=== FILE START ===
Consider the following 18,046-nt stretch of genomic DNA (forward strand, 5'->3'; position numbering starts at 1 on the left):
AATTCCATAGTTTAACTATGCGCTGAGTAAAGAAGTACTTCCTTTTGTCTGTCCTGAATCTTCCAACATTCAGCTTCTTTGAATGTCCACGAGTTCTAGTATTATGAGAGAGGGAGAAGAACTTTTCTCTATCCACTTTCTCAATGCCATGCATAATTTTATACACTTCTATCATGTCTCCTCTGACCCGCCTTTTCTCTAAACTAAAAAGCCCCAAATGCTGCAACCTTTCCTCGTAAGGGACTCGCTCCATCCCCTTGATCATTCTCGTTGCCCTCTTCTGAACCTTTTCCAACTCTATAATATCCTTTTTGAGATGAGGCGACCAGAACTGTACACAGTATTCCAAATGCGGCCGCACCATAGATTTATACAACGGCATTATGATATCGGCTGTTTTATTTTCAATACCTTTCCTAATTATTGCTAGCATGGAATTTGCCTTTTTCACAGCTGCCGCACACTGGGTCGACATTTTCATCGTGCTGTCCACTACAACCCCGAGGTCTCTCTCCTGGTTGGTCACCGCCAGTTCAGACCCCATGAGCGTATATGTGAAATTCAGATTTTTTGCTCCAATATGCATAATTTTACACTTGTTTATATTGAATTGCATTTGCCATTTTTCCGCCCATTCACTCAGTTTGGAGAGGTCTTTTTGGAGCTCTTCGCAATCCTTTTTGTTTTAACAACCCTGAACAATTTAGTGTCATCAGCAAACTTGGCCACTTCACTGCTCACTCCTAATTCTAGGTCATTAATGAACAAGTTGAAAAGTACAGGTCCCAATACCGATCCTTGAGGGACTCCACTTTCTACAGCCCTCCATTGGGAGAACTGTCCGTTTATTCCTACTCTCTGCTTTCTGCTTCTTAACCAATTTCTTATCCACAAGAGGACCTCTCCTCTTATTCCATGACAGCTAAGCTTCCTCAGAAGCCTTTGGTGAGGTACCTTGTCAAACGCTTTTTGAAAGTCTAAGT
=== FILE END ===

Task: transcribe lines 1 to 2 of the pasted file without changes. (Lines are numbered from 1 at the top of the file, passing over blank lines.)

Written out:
Consider the following 18,046-nt stretch of genomic DNA (forward strand, 5'->3'; position numbering starts at 1 on the left):
AATTCCATAGTTTAACTATGCGCTGAGTAAAGAAGTACTTCCTTTTGTCTGTCCTGAATCTTCCAACATTCAGCTTCTTTGAATGTCCACGAGTTCTAGTATTATGAGAGAGGGAGAAGAACTTTTCTCTATCCACTTTCTCAATGCCATGCATAATTTTATACACTTCTATCATGTCTCCTCTGACCCGCCTTTTCTCTAAACTAAAAAGCCCCAAATGCTGCAACCTTTCCTCGTAAGGGACTCGCTCCATCCCCTTGATCATTCTCGTTGCCCTCTTCTGAACCTTTTCCAACTCTATAATATCCTTTTTGAGATGAGGCGACCAGAACTGTACACAGTATTCCAAATGCGGCCGCACCATAGATTTATACAACGGCATTATGATATCGGCTGTTTTATTTTCAATACCTTTCCTAATTATTGCTAGCATGGAATTTGCCTTTTTCACAGCTGCCGCACACTGGGTCGACATTTTCATCGTGCTGTCCACTACAACCCCGAGGTCTCTCTCCTGGTTGGTCACCGCCAGTTCAGACCCCATGAGCGTATATGTGAAATTCAGATTTTTTGCTCCAATATGCATAATTTTACACTTGTTTATATTGAATTGCATTTGCCATTTTTCCGCCCATTCACTCAGTTTGGAGAGGTCTTTTTGGAGCTCTTCGCAATCCTTTTTGTTTTAACAACCCTGAACAATTTAGTGTCATCAGCAAACTTGGCCACTTCACTGCTCACTCCTAATTCTAGGTCATTAATGAACAAGTTGAAAAGTACAGGTCCCAATACCGATCCTTGAGGGACTCCACTTTCTACAGCCCTCCATTGGGAGAACTGTCCGTTTATTCCTACTCTCTGCTTTCTGCTTCTTAACCAATTTCTTATCCACAAGAGGACCTCTCCTCTTATTCCATGACAGCTAAGCTTCCTCAGAAGCCTTTGGTGAGGTACCTTGTCAAACGCTTTTTGAAAGTCTAAGT